But Catching Fire doesn't vie for anything particularly grand. It entertains and engages, having fun with and anchoring weight to its characters and circumstances, but stays within the expected confines of what a Hunger Games movie can be. It's a good one, but without shooting for succinctly interesting or surprising work with Katniss and her relationships or taking a stab at anything but the obvious in terms of sending up the militant tyrannical autocracy, it never even closes in on the possibility of being a great one.
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In a post-Harry Potter Avatar and Lord of the Rings world the descriptors "sci-fi" and "fantasy" conjure up particular imagery and ideas. The Hunger Games abolishes those expectations rooting its alternate universe in a familiar reality filled with human characters tangible environments and terrifying consequences. Computer graphics are a rarity in writer/director Gary Ross' slow-burn thriller wisely setting aside effects and big action to focus on star Jennifer Lawrence's character's emotional struggle as she embarks on the unthinkable: a 24-person death match on display for the entire nation's viewing pleasure. The final product is a gut-wrenching mature young adult fiction adaptation diffused by occasional meandering but with enough unexpected choices to keep audiences on their toes.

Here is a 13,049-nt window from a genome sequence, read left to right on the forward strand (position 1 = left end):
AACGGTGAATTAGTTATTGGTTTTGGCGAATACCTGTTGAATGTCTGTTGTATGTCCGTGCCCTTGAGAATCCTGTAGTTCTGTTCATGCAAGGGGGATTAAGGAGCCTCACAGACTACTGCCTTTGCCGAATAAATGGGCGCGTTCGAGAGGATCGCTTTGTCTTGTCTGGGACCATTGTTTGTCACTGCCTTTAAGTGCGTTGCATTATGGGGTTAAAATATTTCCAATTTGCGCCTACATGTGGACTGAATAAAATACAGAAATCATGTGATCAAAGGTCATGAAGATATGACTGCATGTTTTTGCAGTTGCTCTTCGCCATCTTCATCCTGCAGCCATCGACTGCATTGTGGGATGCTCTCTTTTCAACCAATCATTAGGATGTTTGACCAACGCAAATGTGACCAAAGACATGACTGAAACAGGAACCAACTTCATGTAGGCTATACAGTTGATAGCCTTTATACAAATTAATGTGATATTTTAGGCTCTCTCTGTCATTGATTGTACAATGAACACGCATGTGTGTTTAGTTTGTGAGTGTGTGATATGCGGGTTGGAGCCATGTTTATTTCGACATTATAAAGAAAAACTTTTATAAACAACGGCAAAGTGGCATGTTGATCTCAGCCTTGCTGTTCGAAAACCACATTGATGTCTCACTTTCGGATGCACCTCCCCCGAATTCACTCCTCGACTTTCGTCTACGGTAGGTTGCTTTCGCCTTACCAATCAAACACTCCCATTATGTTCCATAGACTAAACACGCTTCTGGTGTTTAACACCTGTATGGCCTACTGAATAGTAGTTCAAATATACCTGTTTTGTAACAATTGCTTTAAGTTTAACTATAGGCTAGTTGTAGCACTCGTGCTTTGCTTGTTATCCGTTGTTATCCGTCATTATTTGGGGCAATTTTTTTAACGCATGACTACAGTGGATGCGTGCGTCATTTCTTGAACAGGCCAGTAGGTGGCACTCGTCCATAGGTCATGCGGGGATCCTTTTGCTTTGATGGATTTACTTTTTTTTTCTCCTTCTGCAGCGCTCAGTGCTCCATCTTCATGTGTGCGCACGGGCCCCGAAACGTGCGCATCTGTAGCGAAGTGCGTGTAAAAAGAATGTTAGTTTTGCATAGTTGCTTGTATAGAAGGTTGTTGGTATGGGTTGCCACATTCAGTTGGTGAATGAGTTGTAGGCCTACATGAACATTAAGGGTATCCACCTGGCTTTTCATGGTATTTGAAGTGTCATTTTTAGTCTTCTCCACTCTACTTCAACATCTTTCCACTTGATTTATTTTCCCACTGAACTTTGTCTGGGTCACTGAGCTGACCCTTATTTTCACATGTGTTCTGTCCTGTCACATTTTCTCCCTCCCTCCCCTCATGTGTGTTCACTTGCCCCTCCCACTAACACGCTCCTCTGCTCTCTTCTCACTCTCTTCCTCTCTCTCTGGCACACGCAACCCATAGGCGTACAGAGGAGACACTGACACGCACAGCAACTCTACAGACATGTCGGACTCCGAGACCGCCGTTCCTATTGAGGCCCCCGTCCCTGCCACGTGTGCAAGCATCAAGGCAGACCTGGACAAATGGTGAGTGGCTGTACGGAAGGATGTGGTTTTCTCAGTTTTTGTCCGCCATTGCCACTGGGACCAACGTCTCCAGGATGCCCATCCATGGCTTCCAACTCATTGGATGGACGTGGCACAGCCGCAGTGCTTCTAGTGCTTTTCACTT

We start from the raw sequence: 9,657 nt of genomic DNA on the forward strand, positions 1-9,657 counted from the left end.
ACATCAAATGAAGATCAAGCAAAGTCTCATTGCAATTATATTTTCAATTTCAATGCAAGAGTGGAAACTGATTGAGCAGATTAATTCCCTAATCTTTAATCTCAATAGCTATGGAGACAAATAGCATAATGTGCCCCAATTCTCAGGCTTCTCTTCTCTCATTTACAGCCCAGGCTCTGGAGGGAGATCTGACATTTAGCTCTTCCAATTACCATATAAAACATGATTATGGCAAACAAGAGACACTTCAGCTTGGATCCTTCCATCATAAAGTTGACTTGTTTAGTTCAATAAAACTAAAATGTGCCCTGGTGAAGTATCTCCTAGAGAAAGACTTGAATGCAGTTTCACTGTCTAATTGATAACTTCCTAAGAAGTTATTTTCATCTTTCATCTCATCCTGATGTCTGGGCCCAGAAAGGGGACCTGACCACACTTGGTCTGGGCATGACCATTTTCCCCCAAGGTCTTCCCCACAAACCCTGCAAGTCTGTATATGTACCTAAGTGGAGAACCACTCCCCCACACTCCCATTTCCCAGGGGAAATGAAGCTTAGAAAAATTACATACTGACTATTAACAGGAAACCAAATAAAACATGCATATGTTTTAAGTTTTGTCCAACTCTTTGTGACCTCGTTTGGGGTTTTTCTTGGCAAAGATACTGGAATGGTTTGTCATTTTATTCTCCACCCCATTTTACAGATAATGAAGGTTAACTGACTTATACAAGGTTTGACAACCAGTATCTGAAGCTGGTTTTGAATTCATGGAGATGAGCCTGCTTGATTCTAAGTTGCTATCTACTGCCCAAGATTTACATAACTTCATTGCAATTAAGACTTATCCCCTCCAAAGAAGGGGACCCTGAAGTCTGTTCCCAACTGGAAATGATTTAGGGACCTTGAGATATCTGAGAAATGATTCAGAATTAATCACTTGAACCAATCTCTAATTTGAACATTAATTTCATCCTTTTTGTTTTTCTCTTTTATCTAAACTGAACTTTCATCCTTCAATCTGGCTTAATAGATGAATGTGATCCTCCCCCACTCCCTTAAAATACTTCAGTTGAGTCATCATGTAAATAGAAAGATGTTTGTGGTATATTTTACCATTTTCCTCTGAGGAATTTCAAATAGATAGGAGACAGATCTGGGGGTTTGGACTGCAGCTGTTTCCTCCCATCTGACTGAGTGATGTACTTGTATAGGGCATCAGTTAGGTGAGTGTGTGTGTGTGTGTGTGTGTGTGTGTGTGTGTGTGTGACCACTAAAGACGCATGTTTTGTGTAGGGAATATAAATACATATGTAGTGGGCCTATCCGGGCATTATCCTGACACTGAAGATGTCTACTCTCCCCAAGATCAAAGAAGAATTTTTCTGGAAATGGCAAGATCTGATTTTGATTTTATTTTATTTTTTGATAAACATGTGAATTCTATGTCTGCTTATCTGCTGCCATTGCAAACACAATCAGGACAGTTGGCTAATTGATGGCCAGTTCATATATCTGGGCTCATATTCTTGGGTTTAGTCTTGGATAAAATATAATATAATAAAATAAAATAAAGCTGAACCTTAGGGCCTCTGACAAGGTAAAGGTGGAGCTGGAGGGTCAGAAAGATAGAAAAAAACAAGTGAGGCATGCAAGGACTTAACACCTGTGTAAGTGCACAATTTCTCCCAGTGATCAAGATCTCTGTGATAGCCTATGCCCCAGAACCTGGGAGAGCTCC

Panem a reconfigured post-apocalyptic America is sectioned off into 12 unique districts and ruled under an iron thumb by the oppressive leaders of The Capitol. To keep the districts producing their specific resources and prevent them from rebelling The Capitol created The Hunger Games an annual competition pitting two 18-or-under "tributes" from each district in a battle to the death. During the ritual tribute "Reaping " teenage Katniss (Lawrence) watches as her 12-year-old sister Primrose is chosen for battle—and quickly jumps to her aid becoming the first District 12 citizen to volunteer for the games. Joined by Peeta (Josh Hutcherson) a meek baker's son and the second tribute Effie the resident designer and Haymitch a former Hunger Games winner-turned-alcoholic-turned-mentor Katniss rides off to The Capitol to train and compete in the 74th Annual Hunger Games.